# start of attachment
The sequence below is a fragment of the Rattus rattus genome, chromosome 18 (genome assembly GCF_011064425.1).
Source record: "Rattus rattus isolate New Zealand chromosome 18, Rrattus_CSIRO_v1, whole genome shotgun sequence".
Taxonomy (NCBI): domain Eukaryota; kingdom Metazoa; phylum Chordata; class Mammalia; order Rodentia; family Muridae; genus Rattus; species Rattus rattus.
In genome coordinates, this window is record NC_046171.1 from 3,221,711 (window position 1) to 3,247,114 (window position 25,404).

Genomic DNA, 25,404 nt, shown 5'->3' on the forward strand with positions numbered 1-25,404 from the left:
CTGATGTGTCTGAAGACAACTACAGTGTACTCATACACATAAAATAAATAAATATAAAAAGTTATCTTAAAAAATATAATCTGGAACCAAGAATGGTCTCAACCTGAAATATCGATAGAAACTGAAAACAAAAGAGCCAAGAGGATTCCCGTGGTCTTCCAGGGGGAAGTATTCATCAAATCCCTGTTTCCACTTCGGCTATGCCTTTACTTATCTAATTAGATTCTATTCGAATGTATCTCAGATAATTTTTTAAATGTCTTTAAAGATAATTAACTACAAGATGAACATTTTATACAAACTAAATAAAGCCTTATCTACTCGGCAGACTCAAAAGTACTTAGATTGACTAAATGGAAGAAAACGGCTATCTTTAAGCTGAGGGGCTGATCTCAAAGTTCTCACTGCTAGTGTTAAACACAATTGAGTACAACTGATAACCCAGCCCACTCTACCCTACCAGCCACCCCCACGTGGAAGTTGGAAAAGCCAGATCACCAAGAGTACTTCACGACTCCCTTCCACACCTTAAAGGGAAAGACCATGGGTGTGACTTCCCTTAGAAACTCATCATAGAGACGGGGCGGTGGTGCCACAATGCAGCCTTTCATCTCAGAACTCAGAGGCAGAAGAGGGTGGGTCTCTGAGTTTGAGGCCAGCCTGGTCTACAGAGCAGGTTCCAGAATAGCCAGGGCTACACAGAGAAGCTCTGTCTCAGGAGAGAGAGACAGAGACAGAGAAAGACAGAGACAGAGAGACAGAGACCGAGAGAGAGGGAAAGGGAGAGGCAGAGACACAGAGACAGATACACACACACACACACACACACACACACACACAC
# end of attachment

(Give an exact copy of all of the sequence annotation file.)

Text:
The sequence below is a fragment of the Rattus rattus genome, chromosome 18 (genome assembly GCF_011064425.1).
Source record: "Rattus rattus isolate New Zealand chromosome 18, Rrattus_CSIRO_v1, whole genome shotgun sequence".
Taxonomy (NCBI): domain Eukaryota; kingdom Metazoa; phylum Chordata; class Mammalia; order Rodentia; family Muridae; genus Rattus; species Rattus rattus.
In genome coordinates, this window is record NC_046171.1 from 3,221,711 (window position 1) to 3,247,114 (window position 25,404).

Genomic DNA, 25,404 nt, shown 5'->3' on the forward strand with positions numbered 1-25,404 from the left:
CTGATGTGTCTGAAGACAACTACAGTGTACTCATACACATAAAATAAATAAATATAAAAAGTTATCTTAAAAAATATAATCTGGAACCAAGAATGGTCTCAACCTGAAATATCGATAGAAACTGAAAACAAAAGAGCCAAGAGGATTCCCGTGGTCTTCCAGGGGGAAGTATTCATCAAATCCCTGTTTCCACTTCGGCTATGCCTTTACTTATCTAATTAGATTCTATTCGAATGTATCTCAGATAATTTTTTAAATGTCTTTAAAGATAATTAACTACAAGATGAACATTTTATACAAACTAAATAAAGCCTTATCTACTCGGCAGACTCAAAAGTACTTAGATTGACTAAATGGAAGAAAACGGCTATCTTTAAGCTGAGGGGCTGATCTCAAAGTTCTCACTGCTAGTGTTAAACACAATTGAGTACAACTGATAACCCAGCCCACTCTACCCTACCAGCCACCCCCACGTGGAAGTTGGAAAAGCCAGATCACCAAGAGTACTTCACGACTCCCTTCCACACCTTAAAGGGAAAGACCATGGGTGTGACTTCCCTTAGAAACTCATCATAGAGACGGGGCGGTGGTGCCACAATGCAGCCTTTCATCTCAGAACTCAGAGGCAGAAGAGGGTGGGTCTCTGAGTTTGAGGCCAGCCTGGTCTACAGAGCAGGTTCCAGAATAGCCAGGGCTACACAGAGAAGCTCTGTCTCAGGAGAGAGAGACAGAGACAGAGAAAGACAGAGACAGAGAGACAGAGACCGAGAGAGAGGGAAAGGGAGAGGCAGAGACACAGAGACAGATACACACACACACACACACACACACACACACACAC